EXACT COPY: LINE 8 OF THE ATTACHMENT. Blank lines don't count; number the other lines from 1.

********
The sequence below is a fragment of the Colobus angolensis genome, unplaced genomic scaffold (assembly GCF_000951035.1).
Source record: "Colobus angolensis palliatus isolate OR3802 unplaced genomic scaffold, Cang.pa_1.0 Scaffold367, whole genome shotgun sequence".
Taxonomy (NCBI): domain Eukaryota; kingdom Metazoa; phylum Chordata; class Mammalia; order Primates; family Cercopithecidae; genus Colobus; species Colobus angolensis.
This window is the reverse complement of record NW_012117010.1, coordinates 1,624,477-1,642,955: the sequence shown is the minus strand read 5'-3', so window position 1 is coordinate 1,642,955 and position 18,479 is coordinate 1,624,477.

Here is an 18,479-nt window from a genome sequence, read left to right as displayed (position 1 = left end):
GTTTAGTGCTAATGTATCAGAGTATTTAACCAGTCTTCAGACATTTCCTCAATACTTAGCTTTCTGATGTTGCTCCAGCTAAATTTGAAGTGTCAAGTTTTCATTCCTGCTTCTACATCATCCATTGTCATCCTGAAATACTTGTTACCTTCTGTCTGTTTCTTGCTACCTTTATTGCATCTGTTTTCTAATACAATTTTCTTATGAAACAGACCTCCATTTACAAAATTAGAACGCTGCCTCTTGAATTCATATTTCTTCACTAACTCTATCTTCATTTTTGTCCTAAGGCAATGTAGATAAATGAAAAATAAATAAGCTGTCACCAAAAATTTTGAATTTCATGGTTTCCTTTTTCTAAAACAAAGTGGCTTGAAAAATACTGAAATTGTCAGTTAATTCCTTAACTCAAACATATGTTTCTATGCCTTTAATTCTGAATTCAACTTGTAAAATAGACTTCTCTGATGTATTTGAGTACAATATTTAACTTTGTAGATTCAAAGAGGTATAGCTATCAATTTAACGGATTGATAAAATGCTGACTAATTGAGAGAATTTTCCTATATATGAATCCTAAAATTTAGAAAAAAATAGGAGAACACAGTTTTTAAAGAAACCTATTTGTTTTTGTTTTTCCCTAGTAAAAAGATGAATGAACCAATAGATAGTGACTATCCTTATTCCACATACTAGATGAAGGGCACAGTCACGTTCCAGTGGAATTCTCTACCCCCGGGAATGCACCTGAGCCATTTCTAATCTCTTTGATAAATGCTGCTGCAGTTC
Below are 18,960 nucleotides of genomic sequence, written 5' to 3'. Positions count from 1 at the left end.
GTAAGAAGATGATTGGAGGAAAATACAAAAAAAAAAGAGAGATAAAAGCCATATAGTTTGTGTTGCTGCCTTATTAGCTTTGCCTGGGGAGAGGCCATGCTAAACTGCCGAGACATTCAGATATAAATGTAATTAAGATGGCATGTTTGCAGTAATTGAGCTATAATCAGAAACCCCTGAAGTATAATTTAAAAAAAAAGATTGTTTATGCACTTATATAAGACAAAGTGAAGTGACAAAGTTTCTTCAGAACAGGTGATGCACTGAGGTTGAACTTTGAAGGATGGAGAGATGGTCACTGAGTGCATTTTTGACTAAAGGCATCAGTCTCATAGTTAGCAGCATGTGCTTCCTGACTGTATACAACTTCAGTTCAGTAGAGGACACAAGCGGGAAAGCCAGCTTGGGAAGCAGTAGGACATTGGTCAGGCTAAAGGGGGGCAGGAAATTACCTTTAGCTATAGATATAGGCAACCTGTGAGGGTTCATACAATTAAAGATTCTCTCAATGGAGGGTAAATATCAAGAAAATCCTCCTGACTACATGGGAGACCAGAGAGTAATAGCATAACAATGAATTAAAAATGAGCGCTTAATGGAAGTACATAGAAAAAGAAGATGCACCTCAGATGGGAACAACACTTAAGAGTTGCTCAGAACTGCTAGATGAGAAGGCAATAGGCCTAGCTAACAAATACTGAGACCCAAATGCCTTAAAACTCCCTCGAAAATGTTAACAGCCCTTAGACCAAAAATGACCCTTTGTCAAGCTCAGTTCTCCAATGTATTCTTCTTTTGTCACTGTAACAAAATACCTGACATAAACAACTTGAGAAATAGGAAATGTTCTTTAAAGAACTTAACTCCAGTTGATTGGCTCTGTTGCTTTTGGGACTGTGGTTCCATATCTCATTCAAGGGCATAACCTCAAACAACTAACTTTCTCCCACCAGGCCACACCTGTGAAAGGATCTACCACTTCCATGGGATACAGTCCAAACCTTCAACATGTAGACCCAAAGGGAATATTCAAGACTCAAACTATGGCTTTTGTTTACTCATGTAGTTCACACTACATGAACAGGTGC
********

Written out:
GTAAGAAGATGATTGGAGGAAAATACAAAAAAAAAAGAGAGATAAAAGCCATATAGTTTGTGTTGCTGCCTTATTAGCTTTGCCTGGGGAGAGGCCATGCTAAACTGCCGAGACATTCAGATATAAATGTAATTAAGATGGCATGTTTGCAGTAATTGAGCTATAATCAGAAACCCCTGAAGTATAATTTAAAAAAAAAGATTGTTTATGCACTTATATAAGACAAAGTGAAGTGACAAAGTTTCTTCAGAACAGGTGATGCACTGAGGTTGAACTTTGAAGGATGGAGAGATGGTCACTGAGTGCATTTTTGACTAAAGGCATCAGTCTCATAGTTAGCAGCATGTGCTTCCTGACTGTATACAACTTCAGTTCAGTAGAGGACACAAGCGGGAAAGCCAGCTTGGGAAGCAGTAGGACATTGGTCAGGCTAAAGGGGGGCAGGAAATTACCTTTAGCTATAGATATAGGCAACCTGTGAGGGTTCATACAATTAAAGATTCTCTCAATGGAGGGTAAATATCAAGAAAATCCTCCTGACTACATGGGAGACCAGAGAGTAATAGCATAACAATGAATTAAAAATGAGCGCTTAATGGAAGTACATAGAAAAAGAAGATGCACCTCAGATGGGAACAACACTTAAGAGTTGCTCAGAACTGCTAGATGAGAAGGCAATAGGCCTAGCTAACAAATACTGAGACCCAAATGCCTTAAAACTCCCTCGAAAATGTTAACAGCCCTTAGACCAAAAATGACCCTTTGTCAAGCTCAGTTCTCCAATGTATTCTTCTTTTGTCACTGTAACAAAATACCTGACATAAACAACTTGAGAAATAGGAAATGTTCTTTAAAGAACTTAACTCCAGTTGATTGGCTCTGTTGCTTTTGGGACTGTGGTTCCATATCTCATTCAAGGGCATAACCTCAAACAACTAACTTTCTCCCACCAGGCCACACCTGTGAAAGGATCTACCACTTCCATGGGATACAGTCCAAACCTTCAACATGTAGACCCAAAGGGAATATTCAAGACTCAAACTATGGCTTTTGTTTACTCATGTAGTTCACACTACATGAACAGGTGC